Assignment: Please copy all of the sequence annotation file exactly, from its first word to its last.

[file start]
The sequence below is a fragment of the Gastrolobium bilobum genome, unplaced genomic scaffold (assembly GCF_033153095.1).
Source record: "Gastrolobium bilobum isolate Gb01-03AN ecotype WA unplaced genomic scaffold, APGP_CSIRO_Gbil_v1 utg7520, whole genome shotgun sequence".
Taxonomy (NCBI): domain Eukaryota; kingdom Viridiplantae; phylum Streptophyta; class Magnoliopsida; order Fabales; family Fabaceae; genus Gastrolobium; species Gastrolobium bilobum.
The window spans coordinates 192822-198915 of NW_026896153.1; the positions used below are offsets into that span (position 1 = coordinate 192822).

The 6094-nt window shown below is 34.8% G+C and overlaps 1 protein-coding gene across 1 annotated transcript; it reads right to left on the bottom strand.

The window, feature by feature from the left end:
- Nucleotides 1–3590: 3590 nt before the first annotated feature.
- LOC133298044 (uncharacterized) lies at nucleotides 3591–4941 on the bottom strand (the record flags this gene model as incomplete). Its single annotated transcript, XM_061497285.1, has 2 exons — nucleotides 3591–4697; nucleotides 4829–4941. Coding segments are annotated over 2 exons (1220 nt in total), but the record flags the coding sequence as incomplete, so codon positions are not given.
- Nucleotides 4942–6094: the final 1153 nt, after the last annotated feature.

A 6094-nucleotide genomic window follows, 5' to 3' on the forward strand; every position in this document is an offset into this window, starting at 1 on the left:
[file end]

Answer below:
The sequence below is a fragment of the Gastrolobium bilobum genome, unplaced genomic scaffold (assembly GCF_033153095.1).
Source record: "Gastrolobium bilobum isolate Gb01-03AN ecotype WA unplaced genomic scaffold, APGP_CSIRO_Gbil_v1 utg7520, whole genome shotgun sequence".
Taxonomy (NCBI): domain Eukaryota; kingdom Viridiplantae; phylum Streptophyta; class Magnoliopsida; order Fabales; family Fabaceae; genus Gastrolobium; species Gastrolobium bilobum.
The window spans coordinates 192822-198915 of NW_026896153.1; the positions used below are offsets into that span (position 1 = coordinate 192822).

The 6094-nt window shown below is 34.8% G+C and overlaps 1 protein-coding gene across 1 annotated transcript; it reads right to left on the bottom strand.

The window, feature by feature from the left end:
- Nucleotides 1–3590: 3590 nt before the first annotated feature.
- LOC133298044 (uncharacterized) lies at nucleotides 3591–4941 on the bottom strand (the record flags this gene model as incomplete). Its single annotated transcript, XM_061497285.1, has 2 exons — nucleotides 3591–4697; nucleotides 4829–4941. Coding segments are annotated over 2 exons (1220 nt in total), but the record flags the coding sequence as incomplete, so codon positions are not given.
- Nucleotides 4942–6094: the final 1153 nt, after the last annotated feature.

A 6094-nucleotide genomic window follows, 5' to 3' on the forward strand; every position in this document is an offset into this window, starting at 1 on the left: